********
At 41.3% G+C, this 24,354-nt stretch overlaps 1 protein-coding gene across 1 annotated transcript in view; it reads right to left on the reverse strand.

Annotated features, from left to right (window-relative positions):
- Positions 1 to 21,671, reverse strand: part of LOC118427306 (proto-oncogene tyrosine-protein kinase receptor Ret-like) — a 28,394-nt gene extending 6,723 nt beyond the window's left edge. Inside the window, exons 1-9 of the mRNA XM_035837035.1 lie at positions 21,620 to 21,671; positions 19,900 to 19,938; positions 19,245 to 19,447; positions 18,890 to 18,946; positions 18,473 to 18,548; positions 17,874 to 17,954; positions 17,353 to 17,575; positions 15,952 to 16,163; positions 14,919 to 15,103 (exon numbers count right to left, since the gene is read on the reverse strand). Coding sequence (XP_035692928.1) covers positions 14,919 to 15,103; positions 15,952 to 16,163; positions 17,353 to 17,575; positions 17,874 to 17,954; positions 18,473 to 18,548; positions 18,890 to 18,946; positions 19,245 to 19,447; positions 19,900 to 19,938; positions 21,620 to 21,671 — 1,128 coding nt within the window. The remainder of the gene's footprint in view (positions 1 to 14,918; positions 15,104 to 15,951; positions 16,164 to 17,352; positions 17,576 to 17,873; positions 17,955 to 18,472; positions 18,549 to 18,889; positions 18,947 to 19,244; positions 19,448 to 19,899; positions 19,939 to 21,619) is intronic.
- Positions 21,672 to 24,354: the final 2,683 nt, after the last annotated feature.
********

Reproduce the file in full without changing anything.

At 41.3% G+C, this 24,354-nt stretch overlaps 1 protein-coding gene across 1 annotated transcript in view; it reads right to left on the reverse strand.

Annotated features, from left to right (window-relative positions):
- Positions 1 to 21,671, reverse strand: part of LOC118427306 (proto-oncogene tyrosine-protein kinase receptor Ret-like) — a 28,394-nt gene extending 6,723 nt beyond the window's left edge. Inside the window, exons 1-9 of the mRNA XM_035837035.1 lie at positions 21,620 to 21,671; positions 19,900 to 19,938; positions 19,245 to 19,447; positions 18,890 to 18,946; positions 18,473 to 18,548; positions 17,874 to 17,954; positions 17,353 to 17,575; positions 15,952 to 16,163; positions 14,919 to 15,103 (exon numbers count right to left, since the gene is read on the reverse strand). Coding sequence (XP_035692928.1) covers positions 14,919 to 15,103; positions 15,952 to 16,163; positions 17,353 to 17,575; positions 17,874 to 17,954; positions 18,473 to 18,548; positions 18,890 to 18,946; positions 19,245 to 19,447; positions 19,900 to 19,938; positions 21,620 to 21,671 — 1,128 coding nt within the window. The remainder of the gene's footprint in view (positions 1 to 14,918; positions 15,104 to 15,951; positions 16,164 to 17,352; positions 17,576 to 17,873; positions 17,955 to 18,472; positions 18,549 to 18,889; positions 18,947 to 19,244; positions 19,448 to 19,899; positions 19,939 to 21,619) is intronic.
- Positions 21,672 to 24,354: the final 2,683 nt, after the last annotated feature.